Friday, October 29, 2010

Tomas Develops Off Northeast South America

Tropical Storm Tomas is currently off of South America near 58 W/11N and there are two active storms in the Atlantic, continuing a very active season (top image). Current Tomas IR image is shown in the middle graphic. Shary is forecast to pull rapidly northeastward and become extra-tropical. However, Tomas is forecast to move into the Caribbean and strengthen into a hurricane (bottom graphic).
Locally, as the cutoff in the East Pacific opens up and moves rapidly toward the Four Corners tomorrow, we can expect some more gusty winds. NAM forecast indicates a long fetch at 700 mb into Arizona tomorrow from low-latitudes of the Eastern Pacific. However, precipitable water over the Pacific southwest of here is quite low., with higher PW confined to the southern half of the GoC.

Wednesday, October 27, 2010

Large High Pressure Area

All the weather attention the last day or two has been focussed on the historically deep cyclone over the western Great Lakes region - see couple of previous posts. Now a large high pressure area will be covering much of the central U.S., bringing more typicall Fall weather. This morning's NAM forecast (850 mb forecast shown above valid 11 am MST tomorrow) shows that as the large high at 850 mb moves southeast from the central Rockies a strong east wind pressure gradient will develop across southern New Mexico and southern Arizona. This will result in a sort-of backdoor front, with gusty east winds developing by tomorrow morning. And that's about all there is to talk about here locally.

Monday, October 25, 2010

Art Douglas Reports Strong Winds

Art reports that winds have been gusting up to 36 mph over in Ash Canyon, in the southern Huachuca Mountains. I just scanned the observations in southeastern Arizona and found that most stations above 5000 ft msl are blowing at 25 to 35 mph. Gusts are higher up toward the White Mountains, with 40 to 50 mph winds. Strongest gust I found so far this morning in the TUS CWA was 51 mph at the Stray Horse RAWS. Of course this is pretty mild compared to what's evolving further north and east - as per post below.

Gray Morning Under Abundant Pacific Cirrus

"Mostly Sunny" skies have dawned gray and somewhat dreary under heavy cirrus streamimg in from the northwest, as a very strong shortwave at 500 mb moves across the northern and central Rockies. Top image shows morning view of Catalinas and middle image shows current, visible satellite image of the cirrus covering southern Arizona.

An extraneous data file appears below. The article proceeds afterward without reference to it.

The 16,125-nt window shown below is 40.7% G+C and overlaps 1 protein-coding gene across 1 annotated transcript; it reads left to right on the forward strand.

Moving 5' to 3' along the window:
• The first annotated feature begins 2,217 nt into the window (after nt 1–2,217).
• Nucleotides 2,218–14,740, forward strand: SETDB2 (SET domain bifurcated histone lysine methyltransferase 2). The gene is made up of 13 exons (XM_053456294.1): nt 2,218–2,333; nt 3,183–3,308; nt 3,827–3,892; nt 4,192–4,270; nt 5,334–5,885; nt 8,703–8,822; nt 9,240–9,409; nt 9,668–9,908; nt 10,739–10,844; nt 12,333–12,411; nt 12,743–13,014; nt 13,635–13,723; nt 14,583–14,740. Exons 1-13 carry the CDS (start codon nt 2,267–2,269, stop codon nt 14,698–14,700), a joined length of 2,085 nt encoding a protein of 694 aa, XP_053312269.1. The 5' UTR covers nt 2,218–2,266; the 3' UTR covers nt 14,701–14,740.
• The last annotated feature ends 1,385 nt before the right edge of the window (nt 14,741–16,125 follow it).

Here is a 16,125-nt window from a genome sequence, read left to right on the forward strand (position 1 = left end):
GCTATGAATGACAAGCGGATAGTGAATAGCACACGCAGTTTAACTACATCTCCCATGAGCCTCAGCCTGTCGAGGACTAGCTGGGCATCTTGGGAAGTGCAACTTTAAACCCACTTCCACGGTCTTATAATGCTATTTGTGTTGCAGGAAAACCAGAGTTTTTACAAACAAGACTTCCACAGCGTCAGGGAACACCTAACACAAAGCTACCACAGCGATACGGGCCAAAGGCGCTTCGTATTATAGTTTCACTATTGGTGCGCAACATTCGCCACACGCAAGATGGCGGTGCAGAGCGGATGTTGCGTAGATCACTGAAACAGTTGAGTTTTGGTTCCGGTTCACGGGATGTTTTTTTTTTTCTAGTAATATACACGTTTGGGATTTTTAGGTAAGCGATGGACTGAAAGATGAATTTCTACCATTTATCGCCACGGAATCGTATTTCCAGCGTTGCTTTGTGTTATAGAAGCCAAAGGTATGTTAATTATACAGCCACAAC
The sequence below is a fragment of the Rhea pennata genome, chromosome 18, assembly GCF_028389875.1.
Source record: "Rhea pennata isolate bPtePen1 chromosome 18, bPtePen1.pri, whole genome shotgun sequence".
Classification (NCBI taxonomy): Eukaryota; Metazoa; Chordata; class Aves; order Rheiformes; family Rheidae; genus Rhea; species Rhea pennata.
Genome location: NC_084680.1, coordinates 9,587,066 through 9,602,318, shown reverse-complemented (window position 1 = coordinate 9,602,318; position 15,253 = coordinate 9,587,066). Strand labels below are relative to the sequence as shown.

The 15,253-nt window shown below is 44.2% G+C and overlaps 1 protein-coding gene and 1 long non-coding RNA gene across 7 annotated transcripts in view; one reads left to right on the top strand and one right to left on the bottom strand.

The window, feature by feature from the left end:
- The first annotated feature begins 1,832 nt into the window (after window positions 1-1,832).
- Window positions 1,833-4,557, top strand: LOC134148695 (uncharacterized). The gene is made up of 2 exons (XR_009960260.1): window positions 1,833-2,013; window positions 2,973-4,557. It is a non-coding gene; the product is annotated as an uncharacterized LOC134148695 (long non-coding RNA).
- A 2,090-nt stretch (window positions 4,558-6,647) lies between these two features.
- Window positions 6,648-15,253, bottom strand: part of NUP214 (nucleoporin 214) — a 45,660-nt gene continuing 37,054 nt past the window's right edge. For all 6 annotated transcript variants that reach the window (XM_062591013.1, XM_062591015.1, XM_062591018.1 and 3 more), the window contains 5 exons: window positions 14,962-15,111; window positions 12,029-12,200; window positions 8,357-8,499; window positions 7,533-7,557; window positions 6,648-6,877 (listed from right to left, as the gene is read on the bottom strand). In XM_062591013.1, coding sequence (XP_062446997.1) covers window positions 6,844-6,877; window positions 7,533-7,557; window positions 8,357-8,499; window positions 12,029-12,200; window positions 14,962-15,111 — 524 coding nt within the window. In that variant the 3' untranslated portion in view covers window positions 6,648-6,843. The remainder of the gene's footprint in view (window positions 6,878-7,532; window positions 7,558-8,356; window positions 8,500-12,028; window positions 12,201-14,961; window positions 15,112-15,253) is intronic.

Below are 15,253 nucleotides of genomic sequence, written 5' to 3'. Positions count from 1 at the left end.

As the shortwave consolidates and moves east away from the Rockies, it appears that a Colorado Front Range windstorm is imminent, as well as a big blow for the western Great Lakes, as mentioned in an earlier post. Bottom image shows the current NAM 850 mb forecast for 00 UTC tomorrow evening. Very spectacular system with very low central heights. The surface forecast is now indicating a surface pressure with this cyclone of near 960 mb! Batten down the hatches across the northern tier of states.

Sunday, October 24, 2010

Beatiful Fall Day

It's a beautiful Fall day in Tucson. This morning's low here at the house was the coolest so far of the Fall. Low here was 42F compared to 51F at airport and 53F at Atmo on campus.
Speaking of Universities - I'm sure it's a glorius day in Columbia, Missouri, today, regardless of what the weather is!

Saturday, October 23, 2010

Late October Weather Misc.

Couple of things this morning.
First, the top image shows a skew-T plot from U. of WY sounding page - Davenport IA, at 12 UTC this morning (Saturday Oct. 23rd 2010). The RRS sounding is quite a strange one. The sonde apparently had a bad RH sensor that measured almost no response to changes during the flight. Further, it has a large, warm spike near 0C that was likely due to water freezing on the thermistor, or inside the sonde package. An ugly piece of bad data headed into the archives.
The models forecast a very significant storm to deepen over the Plains and move northward across Lake Superior by mid-week next week. The 500 mb and 850 mb forecasts from this morning's NAM run are shown in the bottom two images. At 00 OUTC on Wednesday it's forecast to be a very strong (surface pressure near 970 mb), wrapped up system and, if it materializes as forecast, will likely bring gales to the western Great Lake states.
Thirty-five years ago (on Nov. 10th, 1975), the iron ore freighter Edmund Fitzgerald went down in Lake Superior during a similar storm, that had rapidly deepened and then moved into Canada north of Lake Superior. Canadian singer Gordon Lightfoot memorialized the ship, its lost crew, and the great storm in his well-known song, The Wreck of the Edmund Fitzgerald.

Thursday, October 21, 2010

Cool And Damp

While the cutoff low brought a big weather event to southern California, it has not produced much rain over southeast Arizona. Perhaps some more showers as it swings on by during the day today. So far it has been mostly a damping and a cool down. Top image shows Kitt Peak in the clouds this morning, and middle image shows the Catalinas with some low stratus hanging along the foothills and broken clouds above. Amounts of rainfall overnight have been quite light - could not even find a site in the southeast that had 2/10s" and most amounts have been around a 1/10" or less - 0.08" here at the house this morning. The change is nice, but a bit more rain on the ground would have been nice. The Pima County ALERT network had about 50% of measurable rain this morning and the gauges in the central metro area cane in with 80% coverage.